I wanted to call this post, “blogging trumps life” but since that’s not strictly true, allow me to explain.
I had dinner with Meredith Farkas and Brian Smith last night, and we had a bang-up time talking about social software, libraries, television, arborists, etc. I’m in the middle of finalizing my schedule for ALA and I’m also in the middle of a mostly mutual split with my longtime partner (more details may wind up on my personal site, they will likely not be here). The reason this is apropos and these things are linked, is that I started this relationship before the dawn of most social software and the ubiquitous presence of “network” in my life, and I’m ending it afterwards.
This means that I need to figure out not only who gets the change jar, but also whether I should call myself single on my MySpace account [Did you know there is no way to leave your relationship status blank on MySpace?] or whether it’s possible to write down things that are happening in my life without stepping on toes or turning into a heart-on-my-sleeve tell-all blogger while at the same time, making sure I let my friends know what’s up with me. Do I take my ex off my buddy list? Do I remove his blog from my RSS feed reader? Should I stop commenting on his Flickr pictures or block him from commenting on mine? How many passwords do I need to change? Do I deauthorize his computer from my iTunes store? Miss Manners has very little guidance on these matters and yet in my world many of these choices have implications as deep or deeper than if I was pillaging his CD collection or changing the locks while he’s away (metaphorically speaking that is, in Vermont I don’t have a key to the place I live).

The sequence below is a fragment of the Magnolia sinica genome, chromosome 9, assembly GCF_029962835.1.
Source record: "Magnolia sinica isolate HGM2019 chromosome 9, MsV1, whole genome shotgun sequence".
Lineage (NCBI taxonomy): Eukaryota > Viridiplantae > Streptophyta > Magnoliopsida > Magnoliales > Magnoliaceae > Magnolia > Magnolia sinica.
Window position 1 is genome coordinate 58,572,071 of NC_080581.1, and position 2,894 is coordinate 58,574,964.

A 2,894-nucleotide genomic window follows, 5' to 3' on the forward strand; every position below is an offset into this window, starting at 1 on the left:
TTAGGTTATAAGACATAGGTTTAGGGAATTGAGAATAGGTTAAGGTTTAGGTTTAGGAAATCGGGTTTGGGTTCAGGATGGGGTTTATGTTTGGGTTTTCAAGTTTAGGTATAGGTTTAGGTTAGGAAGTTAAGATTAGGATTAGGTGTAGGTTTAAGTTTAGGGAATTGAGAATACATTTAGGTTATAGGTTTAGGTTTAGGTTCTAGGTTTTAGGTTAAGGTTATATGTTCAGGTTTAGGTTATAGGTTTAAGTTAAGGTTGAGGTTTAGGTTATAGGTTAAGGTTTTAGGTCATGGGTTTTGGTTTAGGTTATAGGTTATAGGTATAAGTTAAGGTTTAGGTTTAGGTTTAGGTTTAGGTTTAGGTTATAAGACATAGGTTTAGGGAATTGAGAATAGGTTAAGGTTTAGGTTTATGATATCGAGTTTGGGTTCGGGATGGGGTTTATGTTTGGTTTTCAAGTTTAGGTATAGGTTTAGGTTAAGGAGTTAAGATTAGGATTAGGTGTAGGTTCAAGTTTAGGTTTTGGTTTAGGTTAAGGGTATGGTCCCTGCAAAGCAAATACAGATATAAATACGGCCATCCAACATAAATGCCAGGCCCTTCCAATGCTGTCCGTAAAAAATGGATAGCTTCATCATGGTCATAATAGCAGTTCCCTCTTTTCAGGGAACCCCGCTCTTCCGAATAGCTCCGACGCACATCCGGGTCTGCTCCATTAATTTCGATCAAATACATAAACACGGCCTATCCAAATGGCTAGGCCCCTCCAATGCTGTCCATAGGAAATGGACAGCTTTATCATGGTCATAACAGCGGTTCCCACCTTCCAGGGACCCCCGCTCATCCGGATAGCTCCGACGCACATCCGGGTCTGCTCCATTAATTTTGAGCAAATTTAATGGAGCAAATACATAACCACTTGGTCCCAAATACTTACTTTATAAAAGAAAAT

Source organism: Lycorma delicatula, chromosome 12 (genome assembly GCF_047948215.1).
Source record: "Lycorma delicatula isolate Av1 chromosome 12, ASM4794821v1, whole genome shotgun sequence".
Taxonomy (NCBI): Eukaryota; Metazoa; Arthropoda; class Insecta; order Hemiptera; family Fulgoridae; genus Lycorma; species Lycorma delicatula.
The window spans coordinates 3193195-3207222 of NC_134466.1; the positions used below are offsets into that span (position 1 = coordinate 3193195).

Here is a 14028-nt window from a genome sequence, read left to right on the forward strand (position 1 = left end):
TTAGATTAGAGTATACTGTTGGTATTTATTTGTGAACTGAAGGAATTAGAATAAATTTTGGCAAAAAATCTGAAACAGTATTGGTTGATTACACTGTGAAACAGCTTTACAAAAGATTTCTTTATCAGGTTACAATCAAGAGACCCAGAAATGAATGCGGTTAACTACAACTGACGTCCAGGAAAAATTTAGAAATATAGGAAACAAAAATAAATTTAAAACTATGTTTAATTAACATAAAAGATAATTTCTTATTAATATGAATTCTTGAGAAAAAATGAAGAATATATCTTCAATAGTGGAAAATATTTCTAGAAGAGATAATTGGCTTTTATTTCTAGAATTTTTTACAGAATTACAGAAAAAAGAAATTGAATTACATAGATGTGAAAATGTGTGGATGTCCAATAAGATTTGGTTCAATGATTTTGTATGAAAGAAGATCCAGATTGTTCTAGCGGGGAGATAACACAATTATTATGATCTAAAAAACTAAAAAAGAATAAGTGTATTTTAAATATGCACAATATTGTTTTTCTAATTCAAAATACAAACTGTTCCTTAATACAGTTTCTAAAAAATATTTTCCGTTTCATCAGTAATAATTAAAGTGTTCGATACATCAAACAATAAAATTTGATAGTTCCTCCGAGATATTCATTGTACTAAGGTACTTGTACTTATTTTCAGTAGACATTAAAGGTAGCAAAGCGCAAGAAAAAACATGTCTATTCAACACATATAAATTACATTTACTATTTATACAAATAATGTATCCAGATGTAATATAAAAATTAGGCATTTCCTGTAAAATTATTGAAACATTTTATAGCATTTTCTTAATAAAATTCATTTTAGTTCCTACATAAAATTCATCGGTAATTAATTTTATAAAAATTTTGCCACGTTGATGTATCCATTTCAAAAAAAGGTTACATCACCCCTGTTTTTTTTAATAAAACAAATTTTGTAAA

In an age where many people in the online world voluntarily give up certain amounts of privacy in the name of connectedness, figuring out how and when to get that privacy back — if you even want it — really drives home the social part of social software. This post began as a draft a few weeks ago which was just a list of the different ways that me, the real human who writes this site, exists in the multifaceted online world since I figure some of you are there too and maybe we could hang out, so I’ll wrap-up with that. If anyone is interested in connecting either in the real world of ALA or Vermont or elsewhere, or the online world of all these other places, please say hello.
Jessamyn’s Social Spaces
[in rough order of frequency of use]
chat: jessamyn_west at MSN/Yahoo, iamthebestartist on AIM, jessamyn at gtalk/gmail, iamthebestartist on Skype
blogs: this one, abada abada, booklist. I use livejournal to keep up with my friends who blog there, and I spend a little time at Vox [want a Vox invite? Email me]
jobs: Metafilter, moderator and user jessamyn
social stuff: Flickr, del.icio.us/jessamyn, Wikipedia, Technorati, LibraryThing profile and catalog, Last.fm, LinkedIn, MySpace, CouchSurfing.com, Facebook
It’s a long list, but rest assured I still take long walks by the river and read books in my actual public library. I’ve found that the balance between the super-techie online world and my wonderfully offline local area is one that suits me. See you at ALA, or see you online.